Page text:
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The Pew versus the Sanctuary
Don Matzat

Some are focusing on the pew while others are focusing on the sanctuary.

I do not think it is boastful on my part to suggest that I have a fairly decent grasp of what is happening in the church today. For two hours everyday I have the opportunity to interview noted authors and theologians. Many of my guests are pastors and theologians from within my own denomination. We interview those who contribute articles to The Lutheran Witness, Logia, Doctrine and Practice, Gottesdienst, Good News, For the Life of the World and the theological journals coming out of our two seminaries. We also find articles that appear on Lutheran or "confessional" websites on the internet.

Based on what I have heard and read, I think we have a major problem in the church that will have serious implications for the future.

The purpose of this article is not to level criticism but to primarily foster discussion. After you read it, perhaps you will agree that such discussion is necessary.

While the issues that I will be discussing cut across denominational lines, my primary experience is within the specific group known as The Lutheran Church-Missouri Synod . It is out of this experience that I will be writing. Those of you within other church groups may be able to apply what I am saying to your experience as well.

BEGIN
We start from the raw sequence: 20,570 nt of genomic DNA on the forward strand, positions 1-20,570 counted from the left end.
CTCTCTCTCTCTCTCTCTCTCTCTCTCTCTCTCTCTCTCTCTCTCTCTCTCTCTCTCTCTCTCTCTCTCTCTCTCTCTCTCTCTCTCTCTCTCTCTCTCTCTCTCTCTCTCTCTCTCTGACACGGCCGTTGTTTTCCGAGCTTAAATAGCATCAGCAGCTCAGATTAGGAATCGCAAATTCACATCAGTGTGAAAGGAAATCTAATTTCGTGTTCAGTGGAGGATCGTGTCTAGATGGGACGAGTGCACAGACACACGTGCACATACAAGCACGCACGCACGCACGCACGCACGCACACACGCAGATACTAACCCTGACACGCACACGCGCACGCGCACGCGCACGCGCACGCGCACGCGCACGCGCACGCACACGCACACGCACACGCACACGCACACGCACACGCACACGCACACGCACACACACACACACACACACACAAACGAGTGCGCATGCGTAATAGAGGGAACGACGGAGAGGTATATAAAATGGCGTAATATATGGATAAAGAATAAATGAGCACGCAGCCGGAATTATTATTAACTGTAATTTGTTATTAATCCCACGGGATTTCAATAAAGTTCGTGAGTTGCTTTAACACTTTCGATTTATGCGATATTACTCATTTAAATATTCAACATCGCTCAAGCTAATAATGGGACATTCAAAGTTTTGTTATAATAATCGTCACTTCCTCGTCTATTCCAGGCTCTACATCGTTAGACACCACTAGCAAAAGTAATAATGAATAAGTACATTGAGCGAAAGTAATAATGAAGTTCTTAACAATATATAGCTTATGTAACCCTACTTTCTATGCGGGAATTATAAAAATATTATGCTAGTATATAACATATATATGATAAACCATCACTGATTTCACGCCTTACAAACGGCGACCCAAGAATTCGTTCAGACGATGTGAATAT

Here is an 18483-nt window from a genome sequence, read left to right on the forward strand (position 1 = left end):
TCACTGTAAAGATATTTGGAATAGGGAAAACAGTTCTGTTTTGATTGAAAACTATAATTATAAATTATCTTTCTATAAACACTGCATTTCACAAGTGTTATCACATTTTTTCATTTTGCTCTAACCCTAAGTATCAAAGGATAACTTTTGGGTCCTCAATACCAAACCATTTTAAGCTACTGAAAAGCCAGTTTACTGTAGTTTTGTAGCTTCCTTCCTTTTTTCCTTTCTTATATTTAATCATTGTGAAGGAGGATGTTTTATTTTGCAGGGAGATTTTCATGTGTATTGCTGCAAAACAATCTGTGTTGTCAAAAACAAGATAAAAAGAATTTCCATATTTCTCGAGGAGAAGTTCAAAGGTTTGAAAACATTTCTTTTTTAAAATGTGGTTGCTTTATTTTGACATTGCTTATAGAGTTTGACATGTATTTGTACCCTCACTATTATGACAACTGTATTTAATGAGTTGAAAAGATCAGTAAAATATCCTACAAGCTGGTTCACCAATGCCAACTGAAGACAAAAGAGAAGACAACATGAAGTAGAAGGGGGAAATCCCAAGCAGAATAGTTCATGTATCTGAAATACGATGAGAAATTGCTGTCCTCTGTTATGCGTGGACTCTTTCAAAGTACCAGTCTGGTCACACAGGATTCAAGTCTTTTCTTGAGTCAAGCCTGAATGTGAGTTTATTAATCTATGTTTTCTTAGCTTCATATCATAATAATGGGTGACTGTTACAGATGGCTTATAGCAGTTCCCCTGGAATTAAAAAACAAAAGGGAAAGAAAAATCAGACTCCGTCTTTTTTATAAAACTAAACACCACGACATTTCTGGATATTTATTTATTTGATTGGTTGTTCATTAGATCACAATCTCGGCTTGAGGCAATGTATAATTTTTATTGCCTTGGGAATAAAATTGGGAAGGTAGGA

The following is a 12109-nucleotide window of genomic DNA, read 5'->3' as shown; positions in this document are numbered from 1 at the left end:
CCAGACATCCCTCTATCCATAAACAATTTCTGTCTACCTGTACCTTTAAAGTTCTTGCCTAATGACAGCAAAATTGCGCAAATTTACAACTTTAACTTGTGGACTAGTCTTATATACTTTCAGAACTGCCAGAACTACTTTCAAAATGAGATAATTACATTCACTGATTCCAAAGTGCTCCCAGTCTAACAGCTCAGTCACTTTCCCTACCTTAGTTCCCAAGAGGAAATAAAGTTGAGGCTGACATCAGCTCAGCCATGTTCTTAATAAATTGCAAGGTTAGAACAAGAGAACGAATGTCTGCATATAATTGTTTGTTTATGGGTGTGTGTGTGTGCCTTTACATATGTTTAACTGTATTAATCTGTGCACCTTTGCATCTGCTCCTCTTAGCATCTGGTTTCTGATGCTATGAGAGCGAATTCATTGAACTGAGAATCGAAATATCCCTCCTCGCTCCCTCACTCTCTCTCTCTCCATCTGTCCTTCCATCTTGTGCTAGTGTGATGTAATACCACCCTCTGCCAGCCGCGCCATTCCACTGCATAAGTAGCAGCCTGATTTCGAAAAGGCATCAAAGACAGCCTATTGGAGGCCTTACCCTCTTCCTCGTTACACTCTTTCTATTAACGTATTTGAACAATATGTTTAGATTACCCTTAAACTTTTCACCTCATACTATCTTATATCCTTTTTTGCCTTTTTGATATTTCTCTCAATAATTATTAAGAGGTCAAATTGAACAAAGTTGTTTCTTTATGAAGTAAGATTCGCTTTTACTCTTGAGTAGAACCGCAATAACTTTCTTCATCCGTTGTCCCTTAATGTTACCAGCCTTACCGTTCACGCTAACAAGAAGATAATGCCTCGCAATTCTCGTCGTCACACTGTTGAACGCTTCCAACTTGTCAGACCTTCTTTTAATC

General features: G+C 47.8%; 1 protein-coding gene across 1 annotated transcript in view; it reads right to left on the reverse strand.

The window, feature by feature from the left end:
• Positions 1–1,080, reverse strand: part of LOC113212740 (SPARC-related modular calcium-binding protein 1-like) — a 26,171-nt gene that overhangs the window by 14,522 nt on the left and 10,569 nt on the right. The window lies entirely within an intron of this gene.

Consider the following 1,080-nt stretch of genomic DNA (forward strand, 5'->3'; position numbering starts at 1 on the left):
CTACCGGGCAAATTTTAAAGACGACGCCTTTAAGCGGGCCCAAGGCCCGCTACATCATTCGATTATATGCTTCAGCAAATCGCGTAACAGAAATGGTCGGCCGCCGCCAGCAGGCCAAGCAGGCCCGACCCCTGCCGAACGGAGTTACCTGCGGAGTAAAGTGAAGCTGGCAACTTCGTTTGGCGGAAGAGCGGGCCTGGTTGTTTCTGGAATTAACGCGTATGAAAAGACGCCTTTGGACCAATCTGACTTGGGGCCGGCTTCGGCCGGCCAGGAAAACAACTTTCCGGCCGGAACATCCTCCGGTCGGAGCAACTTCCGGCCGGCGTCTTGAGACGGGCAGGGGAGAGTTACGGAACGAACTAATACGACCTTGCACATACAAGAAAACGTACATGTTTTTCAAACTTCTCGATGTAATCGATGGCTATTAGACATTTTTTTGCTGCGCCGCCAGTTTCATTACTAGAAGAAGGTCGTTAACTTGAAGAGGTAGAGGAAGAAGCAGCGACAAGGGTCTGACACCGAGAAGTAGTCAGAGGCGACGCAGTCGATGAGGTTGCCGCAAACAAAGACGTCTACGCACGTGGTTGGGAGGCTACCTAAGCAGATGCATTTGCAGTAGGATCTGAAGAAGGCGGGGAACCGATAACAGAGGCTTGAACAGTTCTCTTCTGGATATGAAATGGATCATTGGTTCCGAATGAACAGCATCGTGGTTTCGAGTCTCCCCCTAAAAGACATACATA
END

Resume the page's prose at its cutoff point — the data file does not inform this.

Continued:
Division in the Camp

One does not have to be a very astute observer of the church scene today to realize that there is division in the camp. In order to identify the division, it is not necessary to sit down and pick the brains of theologians and academics. It is only necessary to attend the Sunday morning worship services within a cross-section of the congregations that comprise the denomination.

In previous years, the worship content and style in most denominations were pretty well established. Today you will discover a wide diversity in preaching, hymnody, liturgy, and style. These diversities have produced divisions and controversies.

"So what!" you say. "There have always been divisions and controversies in the church. How is this any different?"

Well, for one thing, divisions and controversies in the past primarily involved the theologians and academics. The division today is of a far more practical nature. Everyone is involved from Grandma Schmidt to the youth group.